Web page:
HCC industries, a manufacturing company that produces hermetically sealed electronic connection devices along with microelectronic packages, is headquartered in Encino, California. Considering their highly sophisticated product line, one of HCC’s main clients was the U.S Military and government funded aerospace programs. HCC is made up of four distinct operating divisions: Hermetic Seal, Sealtron, Glasseal, and Hermetite. The divisions are highly decentralized and completely autonomous of each other. They all have different customer bases, different product lines and even different accounting systems. The divisions are also profit centers, by definition; each was responsible for their sales, costs, and bottom line. Each division also needed approval for any capital acquisition over $500. Target Setting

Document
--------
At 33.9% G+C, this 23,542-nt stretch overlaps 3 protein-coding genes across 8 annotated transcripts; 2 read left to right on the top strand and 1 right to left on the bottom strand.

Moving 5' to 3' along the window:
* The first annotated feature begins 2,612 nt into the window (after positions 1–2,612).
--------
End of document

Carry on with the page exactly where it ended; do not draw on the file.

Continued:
Each division was evaluated in 7 standard key areas: Profit before Tax, Bookings, Shipments, Returns (as a % of total dollars shipped), Rework Aging, Efficiency (net sales/no. of employees), and Delinquencies, which were measured on dollar volume and % of delinquent orders outstanding. These evaluations were measured each quarter (with monthly “check-ins”) and were highly emphasized, the most of which was Profit before Tax. Until 1987, HCC stressed “stretch” performance targets. Top management felt that these aggressive targets would push managers to produce the very best results, even though they knew that the intended probability of meeting these objectives was around 75-80%. This setup allowed managers to be appraised based on their actual to budgeted figures. However, there were two sides to these appraisals: an objective view and a subjective view. The objective view looked purely at the numbers. If the divisions Actual Profit before Tax was 60% or greater than Budgeted, the corresponding manager may receive up to 150% of their bonus potential. The subjective view however, was based on top management’s assessment of the degree of completion. If a division...
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